For those undocumented, you can apply for Pandemic EBT if you’ve lost free or reduced meals provided for your child by the school. Community health clinics will be providing testing and care for COVID; make sure to check their availability first. All children, regardless of status, are eligible for Medicaid; your child’s Medicaid will not be used to examine your immigration status.

Check your state and localities for benefits being applied by area and district. California Governor, Gavin Newson, implemented the California Disaster Assistance Program for undocumented populations. Through the program, each family can get $500 in direct assistance per person and $1000 per household.

All sources for help are linked within the article.

The wreckage is not a lost cause. I don’t see a totaled car. I see an unhinged door, a broken side mirror, a detached bumper. Focused intent and continuous pressure on our legislators can repair the damage. Our sources of strength lie within our community and with those that resonate with the immigrant plight. So, let’s get to it. As Lin Manuel Miranda raps in the Broadway musical Hamilton, “Immigrants, we get the job done!”

Srishti Prabha is the Assistant Editor at India Currents and has worked in low income/affordable housing as an advocate for children, women, and people of color. She is passionate about diversifying spaces, preserving culture, and removing barriers to equity.

Why EB-5 is the Best Solution for Your H-1B Woes

In the United States, workers from India comprise the largest number of H-1B professionals.

But, in the wake of US policy changes on immigration, Indians have been hit the hardest, putting their eligibility and professional dreams at severe risk.

In a recent report from the National Foundation for American Policy it was shown that in 2017 72% of the H-1B petitions denied were for professionals from India. What’s larger, however, is the emotional hardships families have had to bear from these denials. Ashish Kumar, a software engineer from Indore, has a particularly apt story. In 2014, Ashish and his family moved to upstate New York from India for work. Four years later, his family had completely acclimatized to America, with hopes of permanent residency. His son, who upon arrival, barely spoke English, now spoke indistinguishably from other American children. Even more, his wife, six months pregnant, had the hope of raising another child in America. In early September, Ashish and his family received the shocking news that their H-1B had not been renewed. They were given two weeks to pack all their belongings and relocate back to India.

Ashish’s plight is shared with many other families. These families become completely immersed in American culture. Some even have American born children. For them, America is home.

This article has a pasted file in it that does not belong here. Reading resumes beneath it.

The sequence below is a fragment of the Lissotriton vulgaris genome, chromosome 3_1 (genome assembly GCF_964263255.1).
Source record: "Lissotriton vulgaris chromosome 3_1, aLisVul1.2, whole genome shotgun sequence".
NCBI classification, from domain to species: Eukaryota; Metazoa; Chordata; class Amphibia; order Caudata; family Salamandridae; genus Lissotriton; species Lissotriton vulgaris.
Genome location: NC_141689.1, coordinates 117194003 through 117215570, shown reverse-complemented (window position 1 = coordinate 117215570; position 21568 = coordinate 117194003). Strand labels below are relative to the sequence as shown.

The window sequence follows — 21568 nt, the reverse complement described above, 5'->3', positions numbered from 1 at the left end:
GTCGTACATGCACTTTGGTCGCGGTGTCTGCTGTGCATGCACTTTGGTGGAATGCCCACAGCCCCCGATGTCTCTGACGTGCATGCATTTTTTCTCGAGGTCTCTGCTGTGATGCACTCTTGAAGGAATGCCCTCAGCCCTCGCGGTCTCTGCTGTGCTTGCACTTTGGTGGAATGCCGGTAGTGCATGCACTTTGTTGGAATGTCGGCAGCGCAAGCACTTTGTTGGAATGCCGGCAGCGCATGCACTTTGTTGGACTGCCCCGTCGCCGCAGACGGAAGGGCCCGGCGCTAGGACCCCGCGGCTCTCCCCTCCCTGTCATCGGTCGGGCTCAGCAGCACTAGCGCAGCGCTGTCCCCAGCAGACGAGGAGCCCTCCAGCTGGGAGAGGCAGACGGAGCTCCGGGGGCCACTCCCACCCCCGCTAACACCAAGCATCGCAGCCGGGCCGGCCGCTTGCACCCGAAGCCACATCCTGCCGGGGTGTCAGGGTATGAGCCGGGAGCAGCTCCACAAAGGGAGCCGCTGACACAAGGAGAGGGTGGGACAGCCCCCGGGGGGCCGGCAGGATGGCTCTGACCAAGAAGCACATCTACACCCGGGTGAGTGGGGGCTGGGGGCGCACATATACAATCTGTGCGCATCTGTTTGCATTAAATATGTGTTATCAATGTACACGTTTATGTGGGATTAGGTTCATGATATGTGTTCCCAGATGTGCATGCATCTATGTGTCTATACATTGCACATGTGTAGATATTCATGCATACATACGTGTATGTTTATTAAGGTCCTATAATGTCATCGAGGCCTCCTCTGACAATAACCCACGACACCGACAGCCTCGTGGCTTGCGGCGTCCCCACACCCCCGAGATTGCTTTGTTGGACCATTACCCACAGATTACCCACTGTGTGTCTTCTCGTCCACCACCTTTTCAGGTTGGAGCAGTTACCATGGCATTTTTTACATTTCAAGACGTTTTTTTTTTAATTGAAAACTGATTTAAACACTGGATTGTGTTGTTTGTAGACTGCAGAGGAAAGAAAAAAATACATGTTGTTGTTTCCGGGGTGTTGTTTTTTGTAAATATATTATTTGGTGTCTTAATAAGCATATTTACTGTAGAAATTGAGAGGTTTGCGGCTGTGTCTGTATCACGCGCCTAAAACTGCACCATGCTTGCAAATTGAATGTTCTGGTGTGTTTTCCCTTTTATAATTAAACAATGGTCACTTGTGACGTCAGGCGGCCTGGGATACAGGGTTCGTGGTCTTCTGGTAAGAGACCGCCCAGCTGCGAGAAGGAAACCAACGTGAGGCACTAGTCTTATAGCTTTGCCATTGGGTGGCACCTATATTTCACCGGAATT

While some professionals may be eligible for employment based green cards (EB-2 and EB-3), these visas can be restrictive. Wait times are severely backlogged from 10 to 15 years. To make matters worse, employer sponsorship does not assure green card approval and prevents the candidate from moving cities.

With such massive uncertainty, is there a better solution?

The EB-5 Investor Visa is one such opportunity, giving Indian citizens the chance to earn permanent residency through capital investment. Unlike EB-2 and EB-3, there is no severe backlog. Even more, EB-5 does not:

  • Require employer sponsorship
  • Depend on a lottery system
  • Have long wait times for family sponsorship

Instead, it gives Indian citizens a chance to build a future by working and living anywhere in the US, with the added opportunity to earn US citizenship.

On, November 9th at 2PM EST US Freedom Capital will be hosting a webinar to discuss the ins and outs of the EB-5 Investor Visa. CIO, David Gunderson, will discuss the process, timelines, and successes of our own H-1B clients who have received their green cards in as little as 14 months. In addition, we will have a Q&A session after the webinar to discuss any specific questions/comments from the audience.

To register please click here https://register.gotowebinar.com/register/8199200439262243339

 

About US Freedom Capital

US Freedom Capital is a global investment firm committed to the long-term growth and security of its investors’ assets. Our investment projects are thoughtfully designed for the EB-5 Program and to create diversified, high-yield returns.
The US Freedom Capital team combines decades of experience in commercial US real estate, immigration, and investment management. Our industry experts have over $3 billion in commercial real estate experience, and include the three former highest-ranking officials at US Immigration (USCIS).